50th anniversary rematch of Texas Western-Kentucky Game carries lessons
In the past few years, there has been a movement to use games to commemorate significant historic events. One example of this occurred last season when Michigan State athletic director Mark Hollis arranged a game between Mississippi State and Loyola (IL) to honor the 1963 NCAA regional semifinal where the Bulldogs traveled beyond state lines in violation of a court order that forbade them from playing a team with African-Americans. While many such games remain in the memory of sports fans, few actually become landmark events that even a casual sports fan can identify. The 1966 National Championship game between Texas Western (now the University of Texas at El Paso) and Kentucky is one such classic game. So when current UTEP coach Tim Floyd announced yesterday that the two schools hope to commemorate the 50th anniversary of the original Brown vs. Board of Education game with a rematch, we were intrigued. The details are still in question, but it is believed that the game will take place in Maryland (the original game was played at Cole Field House in College Park) on Martin Luther King Day, in 2016.
For anyone unfamiliar with the story of this game (and didn't see the 2006 movie chronicling the event, target="_blank">Glory Road), Texas Western, a relative upstart led by fiery young coach Don Haskins, started five African-American players in its lineup. Its opponent in the national championship game, Kentucky, was led by legendary four-time national champion head coach Adolph Rupp, who started five Caucasian players. Texas Western won the game, 72-65, and in so doing set in motion a slow but steady revolution involving race relations in the sport. Some 31 years later, the integration of the game had come so far that Kentucky hired an African-American, Tubby Smith, as its new head coach, and never thought twice about it. Smith, who won his own national title at Kentucky in 1998, is now in the same Kentucky Athletics Hall of Fame as Rupp.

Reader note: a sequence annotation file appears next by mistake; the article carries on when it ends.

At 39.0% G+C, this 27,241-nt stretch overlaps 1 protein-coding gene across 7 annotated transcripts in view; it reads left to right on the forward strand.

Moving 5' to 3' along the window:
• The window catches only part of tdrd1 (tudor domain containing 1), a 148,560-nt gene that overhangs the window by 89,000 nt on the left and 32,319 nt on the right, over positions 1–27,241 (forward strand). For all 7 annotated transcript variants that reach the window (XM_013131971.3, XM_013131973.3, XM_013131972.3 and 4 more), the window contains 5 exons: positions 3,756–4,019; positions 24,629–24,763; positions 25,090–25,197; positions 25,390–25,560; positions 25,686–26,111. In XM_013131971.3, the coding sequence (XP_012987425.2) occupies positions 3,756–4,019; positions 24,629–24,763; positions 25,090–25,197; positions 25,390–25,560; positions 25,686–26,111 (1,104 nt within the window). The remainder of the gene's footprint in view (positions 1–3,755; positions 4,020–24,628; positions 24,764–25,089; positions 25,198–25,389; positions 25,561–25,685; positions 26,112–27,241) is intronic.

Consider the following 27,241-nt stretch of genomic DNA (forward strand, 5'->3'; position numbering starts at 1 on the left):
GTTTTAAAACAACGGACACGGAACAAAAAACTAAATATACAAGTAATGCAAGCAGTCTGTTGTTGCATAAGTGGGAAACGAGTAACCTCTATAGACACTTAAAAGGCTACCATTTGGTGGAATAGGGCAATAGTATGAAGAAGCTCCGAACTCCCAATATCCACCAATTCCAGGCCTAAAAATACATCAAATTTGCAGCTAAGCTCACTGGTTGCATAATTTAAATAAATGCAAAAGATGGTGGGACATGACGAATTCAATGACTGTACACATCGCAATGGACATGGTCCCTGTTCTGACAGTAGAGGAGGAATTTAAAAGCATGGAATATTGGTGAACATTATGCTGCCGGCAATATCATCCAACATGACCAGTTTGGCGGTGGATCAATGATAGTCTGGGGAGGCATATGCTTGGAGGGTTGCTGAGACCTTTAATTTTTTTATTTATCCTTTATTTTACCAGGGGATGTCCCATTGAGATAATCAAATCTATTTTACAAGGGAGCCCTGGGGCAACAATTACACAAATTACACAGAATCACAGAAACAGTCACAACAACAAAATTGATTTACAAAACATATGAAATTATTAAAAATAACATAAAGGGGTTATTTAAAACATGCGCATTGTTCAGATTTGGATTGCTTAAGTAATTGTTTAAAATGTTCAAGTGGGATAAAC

The reasons for why this game ultimately took on such significance are complex and numerous, but as anybody who has sat through a high school American history class is aware, the mid-1960s were the height of the civil rights era throughout much of the country. This was particularly so in relation to the integration of schools, for which athletics often served as public theater. Over time (and fairly or unfairly), two giants in college athletics -- Kentucky's Rupp and Alabama football head coach Bear Bryant -- came to symbolize a resistance to athletic integration. Some of the criticism lobbed at both highly successful southern coaches was certainly earned, but to a large degree, it now serves as an easy literary crutch for journalists to discuss the era.
Still, should this event occur in three years, the 50th anniversary rematch between these two schools should serve as an interesting history lesson for those not familiar with the story behind it. We just hope that the lesson that they will take from what would no doubt be a nationally-televised blockbuster game will be a positive one of inclusiveness and integration, one derived from the spirit of the Texas Western squad and its pioneers.
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